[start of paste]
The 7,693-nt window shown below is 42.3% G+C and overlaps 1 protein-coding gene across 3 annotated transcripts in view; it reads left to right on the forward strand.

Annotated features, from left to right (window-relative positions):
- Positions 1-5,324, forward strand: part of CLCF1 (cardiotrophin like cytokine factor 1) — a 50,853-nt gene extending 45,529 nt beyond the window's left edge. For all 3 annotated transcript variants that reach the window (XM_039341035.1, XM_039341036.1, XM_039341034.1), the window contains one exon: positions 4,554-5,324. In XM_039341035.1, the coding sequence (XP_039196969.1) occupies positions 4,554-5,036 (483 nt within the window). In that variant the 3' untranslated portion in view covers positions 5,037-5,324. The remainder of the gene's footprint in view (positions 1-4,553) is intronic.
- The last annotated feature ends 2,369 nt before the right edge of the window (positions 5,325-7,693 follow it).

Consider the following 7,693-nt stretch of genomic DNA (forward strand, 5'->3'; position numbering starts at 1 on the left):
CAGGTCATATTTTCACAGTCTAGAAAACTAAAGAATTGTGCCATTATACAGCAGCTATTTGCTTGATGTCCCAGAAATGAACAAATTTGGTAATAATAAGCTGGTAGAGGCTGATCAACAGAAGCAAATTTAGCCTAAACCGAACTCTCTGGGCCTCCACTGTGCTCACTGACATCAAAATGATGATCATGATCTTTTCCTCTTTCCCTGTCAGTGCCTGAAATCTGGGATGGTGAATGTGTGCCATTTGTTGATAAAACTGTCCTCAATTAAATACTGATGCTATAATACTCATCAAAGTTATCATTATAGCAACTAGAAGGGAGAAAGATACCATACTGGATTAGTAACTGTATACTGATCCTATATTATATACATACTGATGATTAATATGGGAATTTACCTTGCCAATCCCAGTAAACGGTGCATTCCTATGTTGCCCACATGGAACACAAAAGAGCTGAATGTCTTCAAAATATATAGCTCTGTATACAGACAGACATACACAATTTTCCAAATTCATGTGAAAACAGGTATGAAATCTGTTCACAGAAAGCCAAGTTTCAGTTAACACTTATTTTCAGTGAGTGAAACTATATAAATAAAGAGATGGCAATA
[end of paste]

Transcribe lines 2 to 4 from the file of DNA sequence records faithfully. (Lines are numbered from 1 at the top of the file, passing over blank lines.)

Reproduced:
Annotated features, from left to right (window-relative positions):
- Positions 1-5,324, forward strand: part of CLCF1 (cardiotrophin like cytokine factor 1) — a 50,853-nt gene extending 45,529 nt beyond the window's left edge. For all 3 annotated transcript variants that reach the window (XM_039341035.1, XM_039341036.1, XM_039341034.1), the window contains one exon: positions 4,554-5,324. In XM_039341035.1, the coding sequence (XP_039196969.1) occupies positions 4,554-5,036 (483 nt within the window). In that variant the 3' untranslated portion in view covers positions 5,037-5,324. The remainder of the gene's footprint in view (positions 1-4,553) is intronic.
- The last annotated feature ends 2,369 nt before the right edge of the window (positions 5,325-7,693 follow it).